We understand if you think there’s no good news about your struggles with erectile dysfunction (ED), a condition that affects up to 30 million men in the United States.
But, if you think about it from another perspective, one that’s providing a warning about a potentially bigger health issue, you might reconsider. Especially if we’re referring to heart health issues.
As an expert in erectile dysfunction, Dr. Robert J. Cornell and our team of men’s health experts are well-versed on the many different drivers of this common condition, especially the cardiovascular one, and we want to share some more information about this connection here.
All that goes into an erection
It can all happen in the blink of an eye — you see, touch, or hear something that triggers arousal, and an erection happens almost instantaneously. Well, that’s how it used to happen, in any case.
Despite how fast an erection can happen, it’s a surprisingly complex process that involves a number of areas, including your:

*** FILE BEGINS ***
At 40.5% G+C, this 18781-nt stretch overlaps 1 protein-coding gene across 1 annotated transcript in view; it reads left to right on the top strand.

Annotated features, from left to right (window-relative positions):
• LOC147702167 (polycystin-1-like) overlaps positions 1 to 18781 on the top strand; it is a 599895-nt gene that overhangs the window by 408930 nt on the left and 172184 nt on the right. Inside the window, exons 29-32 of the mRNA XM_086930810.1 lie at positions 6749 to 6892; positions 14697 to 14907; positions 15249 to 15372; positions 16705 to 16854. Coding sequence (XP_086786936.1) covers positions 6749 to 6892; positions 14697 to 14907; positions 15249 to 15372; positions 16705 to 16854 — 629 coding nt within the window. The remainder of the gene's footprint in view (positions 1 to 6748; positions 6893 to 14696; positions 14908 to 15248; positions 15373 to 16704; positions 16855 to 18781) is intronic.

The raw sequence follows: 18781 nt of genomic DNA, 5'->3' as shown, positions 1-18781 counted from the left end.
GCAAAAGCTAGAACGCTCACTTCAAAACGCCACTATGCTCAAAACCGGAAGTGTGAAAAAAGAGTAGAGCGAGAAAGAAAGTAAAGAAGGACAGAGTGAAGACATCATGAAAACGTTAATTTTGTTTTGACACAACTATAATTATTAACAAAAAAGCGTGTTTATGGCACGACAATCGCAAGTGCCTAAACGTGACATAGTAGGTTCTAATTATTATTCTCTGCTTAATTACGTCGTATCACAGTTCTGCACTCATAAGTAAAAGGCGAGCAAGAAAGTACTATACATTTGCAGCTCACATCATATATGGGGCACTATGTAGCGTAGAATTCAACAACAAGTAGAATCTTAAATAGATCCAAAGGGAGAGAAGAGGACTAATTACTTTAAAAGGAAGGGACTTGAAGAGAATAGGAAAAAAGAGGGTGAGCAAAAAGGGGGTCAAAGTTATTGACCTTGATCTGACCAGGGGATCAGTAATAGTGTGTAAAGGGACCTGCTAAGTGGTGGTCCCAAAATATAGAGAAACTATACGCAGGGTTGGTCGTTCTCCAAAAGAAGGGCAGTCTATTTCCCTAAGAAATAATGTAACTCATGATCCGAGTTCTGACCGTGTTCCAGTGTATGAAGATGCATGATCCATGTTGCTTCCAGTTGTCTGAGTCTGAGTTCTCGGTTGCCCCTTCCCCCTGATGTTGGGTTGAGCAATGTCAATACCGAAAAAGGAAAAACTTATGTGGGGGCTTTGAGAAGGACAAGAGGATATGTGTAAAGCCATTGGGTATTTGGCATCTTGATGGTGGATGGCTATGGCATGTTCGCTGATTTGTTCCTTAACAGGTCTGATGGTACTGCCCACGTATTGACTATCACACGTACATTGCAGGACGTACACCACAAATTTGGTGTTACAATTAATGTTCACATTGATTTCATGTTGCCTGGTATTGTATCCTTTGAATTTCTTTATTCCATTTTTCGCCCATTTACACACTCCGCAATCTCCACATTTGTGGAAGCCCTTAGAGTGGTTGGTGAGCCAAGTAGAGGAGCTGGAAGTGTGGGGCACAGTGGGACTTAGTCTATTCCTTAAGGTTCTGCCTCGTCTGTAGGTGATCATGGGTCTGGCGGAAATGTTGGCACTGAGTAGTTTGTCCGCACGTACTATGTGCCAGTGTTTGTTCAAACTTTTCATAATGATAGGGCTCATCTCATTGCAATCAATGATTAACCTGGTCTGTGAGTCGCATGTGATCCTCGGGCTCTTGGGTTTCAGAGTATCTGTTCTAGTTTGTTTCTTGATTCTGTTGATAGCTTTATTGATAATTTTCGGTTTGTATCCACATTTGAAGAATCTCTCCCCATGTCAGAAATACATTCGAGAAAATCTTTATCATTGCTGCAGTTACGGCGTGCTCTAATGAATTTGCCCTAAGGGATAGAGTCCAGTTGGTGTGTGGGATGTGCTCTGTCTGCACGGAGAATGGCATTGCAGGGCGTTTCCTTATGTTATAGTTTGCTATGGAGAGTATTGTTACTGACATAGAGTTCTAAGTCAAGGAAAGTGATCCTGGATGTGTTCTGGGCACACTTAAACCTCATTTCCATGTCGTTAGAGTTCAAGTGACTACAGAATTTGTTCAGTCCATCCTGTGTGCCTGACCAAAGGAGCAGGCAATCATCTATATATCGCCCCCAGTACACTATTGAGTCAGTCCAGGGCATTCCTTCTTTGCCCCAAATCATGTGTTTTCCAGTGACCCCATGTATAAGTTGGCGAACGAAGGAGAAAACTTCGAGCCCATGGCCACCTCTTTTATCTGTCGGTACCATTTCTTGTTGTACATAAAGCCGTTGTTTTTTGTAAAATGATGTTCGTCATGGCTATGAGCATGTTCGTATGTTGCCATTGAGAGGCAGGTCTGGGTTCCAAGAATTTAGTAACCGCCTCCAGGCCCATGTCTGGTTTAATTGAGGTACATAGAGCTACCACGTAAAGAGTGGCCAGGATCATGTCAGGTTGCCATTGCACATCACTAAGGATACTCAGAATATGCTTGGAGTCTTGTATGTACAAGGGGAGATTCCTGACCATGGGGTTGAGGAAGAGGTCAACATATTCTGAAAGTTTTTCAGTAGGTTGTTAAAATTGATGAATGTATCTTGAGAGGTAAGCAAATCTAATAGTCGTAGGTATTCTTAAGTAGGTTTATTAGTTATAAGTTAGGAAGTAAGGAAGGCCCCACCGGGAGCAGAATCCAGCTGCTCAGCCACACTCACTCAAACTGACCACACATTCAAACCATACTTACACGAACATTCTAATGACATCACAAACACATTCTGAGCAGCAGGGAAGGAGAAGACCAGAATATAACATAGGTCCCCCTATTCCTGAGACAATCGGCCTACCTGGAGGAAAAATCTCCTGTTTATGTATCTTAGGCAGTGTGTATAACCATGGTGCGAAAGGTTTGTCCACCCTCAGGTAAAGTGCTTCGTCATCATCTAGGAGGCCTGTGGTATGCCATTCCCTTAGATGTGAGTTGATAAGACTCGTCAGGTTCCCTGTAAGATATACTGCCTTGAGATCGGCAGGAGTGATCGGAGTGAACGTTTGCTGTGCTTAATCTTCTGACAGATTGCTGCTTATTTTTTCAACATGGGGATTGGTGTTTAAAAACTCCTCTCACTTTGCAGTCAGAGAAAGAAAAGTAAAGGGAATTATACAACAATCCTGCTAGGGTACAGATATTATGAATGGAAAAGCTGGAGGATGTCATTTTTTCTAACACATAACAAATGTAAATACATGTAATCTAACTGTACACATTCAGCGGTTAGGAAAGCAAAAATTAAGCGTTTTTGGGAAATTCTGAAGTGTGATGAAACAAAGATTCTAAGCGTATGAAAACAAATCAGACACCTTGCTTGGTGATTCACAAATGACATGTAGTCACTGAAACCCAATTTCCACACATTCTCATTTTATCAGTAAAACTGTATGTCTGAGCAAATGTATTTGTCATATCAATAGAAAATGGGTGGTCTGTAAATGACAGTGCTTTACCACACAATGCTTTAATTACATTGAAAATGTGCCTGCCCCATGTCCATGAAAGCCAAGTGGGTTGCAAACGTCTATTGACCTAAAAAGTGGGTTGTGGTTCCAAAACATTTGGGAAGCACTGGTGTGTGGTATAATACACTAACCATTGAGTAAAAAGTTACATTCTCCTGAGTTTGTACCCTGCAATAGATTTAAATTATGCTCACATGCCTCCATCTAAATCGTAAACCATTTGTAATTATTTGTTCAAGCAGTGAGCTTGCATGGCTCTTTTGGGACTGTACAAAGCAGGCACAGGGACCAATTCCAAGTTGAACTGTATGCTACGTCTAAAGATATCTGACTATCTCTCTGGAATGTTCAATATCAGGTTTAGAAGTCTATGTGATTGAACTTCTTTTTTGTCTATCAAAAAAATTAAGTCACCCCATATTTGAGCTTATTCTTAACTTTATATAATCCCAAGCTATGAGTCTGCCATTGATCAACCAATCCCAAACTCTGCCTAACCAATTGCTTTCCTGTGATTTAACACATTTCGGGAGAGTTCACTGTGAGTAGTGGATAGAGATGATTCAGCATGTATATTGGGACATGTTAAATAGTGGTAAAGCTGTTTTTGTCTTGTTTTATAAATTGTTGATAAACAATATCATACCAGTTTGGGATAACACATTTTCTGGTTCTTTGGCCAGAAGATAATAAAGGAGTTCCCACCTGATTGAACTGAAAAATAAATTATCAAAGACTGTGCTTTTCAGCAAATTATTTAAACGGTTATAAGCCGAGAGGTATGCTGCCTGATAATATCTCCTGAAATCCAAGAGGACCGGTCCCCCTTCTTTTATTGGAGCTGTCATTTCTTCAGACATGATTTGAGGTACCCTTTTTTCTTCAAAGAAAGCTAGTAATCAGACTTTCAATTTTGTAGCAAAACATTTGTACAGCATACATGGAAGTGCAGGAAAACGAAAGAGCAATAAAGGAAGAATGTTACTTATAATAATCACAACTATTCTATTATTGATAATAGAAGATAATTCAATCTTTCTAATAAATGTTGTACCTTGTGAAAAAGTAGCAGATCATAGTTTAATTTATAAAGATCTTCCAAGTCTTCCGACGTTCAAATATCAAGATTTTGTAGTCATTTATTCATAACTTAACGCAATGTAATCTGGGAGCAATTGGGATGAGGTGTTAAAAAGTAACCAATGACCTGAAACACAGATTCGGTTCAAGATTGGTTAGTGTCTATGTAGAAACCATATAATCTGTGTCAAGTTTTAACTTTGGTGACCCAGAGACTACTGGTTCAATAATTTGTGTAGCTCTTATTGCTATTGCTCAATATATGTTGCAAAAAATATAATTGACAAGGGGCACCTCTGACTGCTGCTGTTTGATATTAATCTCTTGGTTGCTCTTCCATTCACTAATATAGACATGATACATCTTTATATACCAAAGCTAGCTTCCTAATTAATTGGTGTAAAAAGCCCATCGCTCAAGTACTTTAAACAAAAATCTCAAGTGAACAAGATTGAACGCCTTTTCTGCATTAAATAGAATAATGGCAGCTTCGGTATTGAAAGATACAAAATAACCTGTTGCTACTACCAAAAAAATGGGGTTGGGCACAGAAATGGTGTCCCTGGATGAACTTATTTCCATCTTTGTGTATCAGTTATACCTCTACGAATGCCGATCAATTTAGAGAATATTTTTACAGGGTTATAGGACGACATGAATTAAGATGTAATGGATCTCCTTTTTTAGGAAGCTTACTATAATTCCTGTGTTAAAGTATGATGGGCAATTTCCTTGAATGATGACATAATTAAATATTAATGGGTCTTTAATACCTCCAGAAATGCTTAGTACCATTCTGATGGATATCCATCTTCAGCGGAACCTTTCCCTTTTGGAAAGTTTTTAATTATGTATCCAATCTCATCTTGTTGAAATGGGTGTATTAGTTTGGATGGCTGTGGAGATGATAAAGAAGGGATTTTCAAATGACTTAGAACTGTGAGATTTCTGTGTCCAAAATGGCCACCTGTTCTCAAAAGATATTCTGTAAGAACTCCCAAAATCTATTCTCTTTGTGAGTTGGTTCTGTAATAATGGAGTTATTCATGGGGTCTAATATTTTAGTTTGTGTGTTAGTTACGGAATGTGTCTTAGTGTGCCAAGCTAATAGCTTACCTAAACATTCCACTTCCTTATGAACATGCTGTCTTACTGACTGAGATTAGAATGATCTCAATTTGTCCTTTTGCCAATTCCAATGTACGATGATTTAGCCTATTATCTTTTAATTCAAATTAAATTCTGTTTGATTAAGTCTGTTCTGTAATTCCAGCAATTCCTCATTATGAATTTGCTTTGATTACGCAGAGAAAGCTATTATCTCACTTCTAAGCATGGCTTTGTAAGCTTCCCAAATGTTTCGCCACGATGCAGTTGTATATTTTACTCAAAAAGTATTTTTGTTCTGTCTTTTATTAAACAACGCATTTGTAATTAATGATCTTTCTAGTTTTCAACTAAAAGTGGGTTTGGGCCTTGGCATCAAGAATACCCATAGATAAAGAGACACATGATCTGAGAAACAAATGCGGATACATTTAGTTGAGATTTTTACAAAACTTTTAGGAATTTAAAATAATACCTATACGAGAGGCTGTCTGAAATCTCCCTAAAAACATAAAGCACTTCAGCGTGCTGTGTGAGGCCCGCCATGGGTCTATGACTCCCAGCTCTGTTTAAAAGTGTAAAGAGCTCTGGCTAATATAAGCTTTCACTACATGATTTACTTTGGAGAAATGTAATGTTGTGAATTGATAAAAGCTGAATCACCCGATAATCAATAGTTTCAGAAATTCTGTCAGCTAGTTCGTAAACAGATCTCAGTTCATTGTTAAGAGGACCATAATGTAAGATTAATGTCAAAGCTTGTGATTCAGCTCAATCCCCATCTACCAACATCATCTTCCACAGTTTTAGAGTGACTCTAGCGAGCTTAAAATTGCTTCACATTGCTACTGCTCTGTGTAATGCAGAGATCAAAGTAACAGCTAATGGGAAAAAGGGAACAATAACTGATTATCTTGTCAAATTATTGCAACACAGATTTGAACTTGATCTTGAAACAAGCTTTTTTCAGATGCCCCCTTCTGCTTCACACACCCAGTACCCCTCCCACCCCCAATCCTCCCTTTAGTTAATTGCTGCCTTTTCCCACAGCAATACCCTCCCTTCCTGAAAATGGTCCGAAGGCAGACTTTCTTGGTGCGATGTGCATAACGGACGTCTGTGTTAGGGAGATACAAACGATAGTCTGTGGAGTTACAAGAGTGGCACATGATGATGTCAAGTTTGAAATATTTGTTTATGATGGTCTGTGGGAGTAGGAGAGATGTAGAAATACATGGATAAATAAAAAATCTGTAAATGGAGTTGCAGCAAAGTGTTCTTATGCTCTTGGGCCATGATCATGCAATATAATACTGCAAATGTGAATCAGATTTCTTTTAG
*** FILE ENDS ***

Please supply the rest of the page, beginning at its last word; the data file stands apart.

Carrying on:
- Nerve health
- Emotional and mental well-being
- Muscle health
- Cardiovascular system
This last item is the one we’re focusing on, and for good reason. When your penis becomes erect, it’s blood that’s filling your penis, engorging it and keeping it hard. In other words, good blood flow is paramount for healthy sexual function.
When the blood isn’t flowing
Of all the causes of ED, vascular issues are the most common, and we refer to the condition as vascular ED. Simply put, your penis isn’t getting enough blood to achieve and maintain an erection.
So, if your ED is caused by poor blood flow, this can be a signal of a much larger problem in your cardiovascular health, namely peripheral artery disease (PAD). With PAD, plaque has built up in your arteries (atherosclerosis) and your blood vessels have become damaged, so your circulation is compromised.
So, not only is your penis not getting enough blood when you want it, other areas of your body are experiencing the same issue. In fact, PAD is one of the most common precursors to serious heart disease, such as heart attack and stroke.
The one takeaway we want to leave you with is that your issues with ED may, in fact, be the wake-up call you need to take steps to improve your cardiovascular health (and your sexual function). It would be no exaggeration to say that heeding this warning sign might save your life.
As you might imagine, given this information, it’s terribly important to understand what’s causing your ED. To get started, please contact our office in Houston, Texas, to schedule an appointment.